Sociologists are finding more and more signs of cultural attitudinal change to approval of the choice of the child-free life. In an essay series, the Guardian explored the de-stigmatization of child-free marriages in which a number of mothers have even shared regrets about having children.

Why? What accounts for this cultural shift?

A typical response is often merely a non-response: “I just don’t want to.”

But from those who do answer, we can readily find clues that illuminate the societal changes which brought with them the anti-child movement. When Buzzfeed polled women and asked them to be brutally honest about why they had no interest in having children – ever – a number of respondents emphasized the values which find the most approval in today’s media:

“I feel like I am too selfish to have a child. I like the fact that my fiancé and I can eat what we want, go out for dinner whenever, do whatever we want whenever we want, and not have to worry about who will care for our child. I just love our freedom.”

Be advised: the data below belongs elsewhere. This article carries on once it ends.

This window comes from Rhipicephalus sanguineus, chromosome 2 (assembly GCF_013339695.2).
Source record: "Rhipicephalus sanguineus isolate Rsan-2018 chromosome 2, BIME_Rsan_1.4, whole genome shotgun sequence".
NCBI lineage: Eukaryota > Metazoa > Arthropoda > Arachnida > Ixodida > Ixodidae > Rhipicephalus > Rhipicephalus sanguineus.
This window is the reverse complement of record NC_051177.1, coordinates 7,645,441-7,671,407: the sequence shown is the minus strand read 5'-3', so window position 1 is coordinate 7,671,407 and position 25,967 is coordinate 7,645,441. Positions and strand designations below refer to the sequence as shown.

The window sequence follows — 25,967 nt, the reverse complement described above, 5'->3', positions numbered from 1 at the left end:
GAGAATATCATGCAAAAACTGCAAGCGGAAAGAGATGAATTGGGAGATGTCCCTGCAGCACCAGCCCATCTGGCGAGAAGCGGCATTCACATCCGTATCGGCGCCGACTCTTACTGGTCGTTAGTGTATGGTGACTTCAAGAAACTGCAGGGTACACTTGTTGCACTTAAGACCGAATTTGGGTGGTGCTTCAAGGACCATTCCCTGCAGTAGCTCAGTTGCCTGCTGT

Selfishness today isn’t considered a character failing. Selfishness is “in.” It’s being “true to yourself.” It’s caring about the one person every single ad you’re exposed to keeps telling you and reminding you: you’re supposed to be number one in your thoughts. And babies just interfere with your self-given right to do whatever you want, whenever you want.

“I didn’t want to lose myself as an individual. I knew from childhood I didn’t want children. I refused baby dolls and I didn’t like actual babies either. Some family members tried to encourage me to change and as I got into young adulthood, some of them tried to say I’d change my mind. I never did. I just don’t have that maternal urge. I didn’t want to lose myself as an individual.

Here are all the latest keywords: I am an individual – for myself first and always. And the word obligation – who wants to hear that. Maternal? That seems to be another one of those idealistic ideas that I choose not to subscribe to, even though that’s the reason I myself was born and tended to from my birth.